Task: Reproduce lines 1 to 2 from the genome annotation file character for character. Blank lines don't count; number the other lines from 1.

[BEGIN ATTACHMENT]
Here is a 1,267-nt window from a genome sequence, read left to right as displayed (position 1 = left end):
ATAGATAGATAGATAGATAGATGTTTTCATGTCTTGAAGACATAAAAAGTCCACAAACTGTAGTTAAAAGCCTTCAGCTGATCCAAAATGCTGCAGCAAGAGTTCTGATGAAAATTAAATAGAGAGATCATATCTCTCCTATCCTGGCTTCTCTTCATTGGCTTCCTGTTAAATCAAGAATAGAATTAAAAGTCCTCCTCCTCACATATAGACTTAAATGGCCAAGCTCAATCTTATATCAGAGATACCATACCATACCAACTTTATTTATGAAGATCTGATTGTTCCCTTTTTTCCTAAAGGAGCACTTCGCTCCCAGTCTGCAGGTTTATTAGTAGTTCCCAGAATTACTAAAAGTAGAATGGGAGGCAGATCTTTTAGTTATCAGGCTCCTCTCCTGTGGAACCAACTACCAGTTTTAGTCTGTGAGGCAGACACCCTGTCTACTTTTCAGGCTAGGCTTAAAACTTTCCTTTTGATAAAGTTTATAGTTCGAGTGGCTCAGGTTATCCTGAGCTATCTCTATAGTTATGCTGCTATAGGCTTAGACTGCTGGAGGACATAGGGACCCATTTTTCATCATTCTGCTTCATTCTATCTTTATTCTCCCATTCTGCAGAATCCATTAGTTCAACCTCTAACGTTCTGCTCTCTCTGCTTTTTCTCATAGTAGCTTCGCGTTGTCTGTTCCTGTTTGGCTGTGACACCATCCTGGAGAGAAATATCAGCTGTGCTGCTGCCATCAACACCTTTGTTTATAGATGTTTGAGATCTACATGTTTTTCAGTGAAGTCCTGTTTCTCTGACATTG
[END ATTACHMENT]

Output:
Here is a 1,267-nt window from a genome sequence, read left to right as displayed (position 1 = left end):
ATAGATAGATAGATAGATAGATGTTTTCATGTCTTGAAGACATAAAAAGTCCACAAACTGTAGTTAAAAGCCTTCAGCTGATCCAAAATGCTGCAGCAAGAGTTCTGATGAAAATTAAATAGAGAGATCATATCTCTCCTATCCTGGCTTCTCTTCATTGGCTTCCTGTTAAATCAAGAATAGAATTAAAAGTCCTCCTCCTCACATATAGACTTAAATGGCCAAGCTCAATCTTATATCAGAGATACCATACCATACCAACTTTATTTATGAAGATCTGATTGTTCCCTTTTTTCCTAAAGGAGCACTTCGCTCCCAGTCTGCAGGTTTATTAGTAGTTCCCAGAATTACTAAAAGTAGAATGGGAGGCAGATCTTTTAGTTATCAGGCTCCTCTCCTGTGGAACCAACTACCAGTTTTAGTCTGTGAGGCAGACACCCTGTCTACTTTTCAGGCTAGGCTTAAAACTTTCCTTTTGATAAAGTTTATAGTTCGAGTGGCTCAGGTTATCCTGAGCTATCTCTATAGTTATGCTGCTATAGGCTTAGACTGCTGGAGGACATAGGGACCCATTTTTCATCATTCTGCTTCATTCTATCTTTATTCTCCCATTCTGCAGAATCCATTAGTTCAACCTCTAACGTTCTGCTCTCTCTGCTTTTTCTCATAGTAGCTTCGCGTTGTCTGTTCCTGTTTGGCTGTGACACCATCCTGGAGAGAAATATCAGCTGTGCTGCTGCCATCAACACCTTTGTTTATAGATGTTTGAGATCTACATGTTTTTCAGTGAAGTCCTGTTTCTCTGACATTG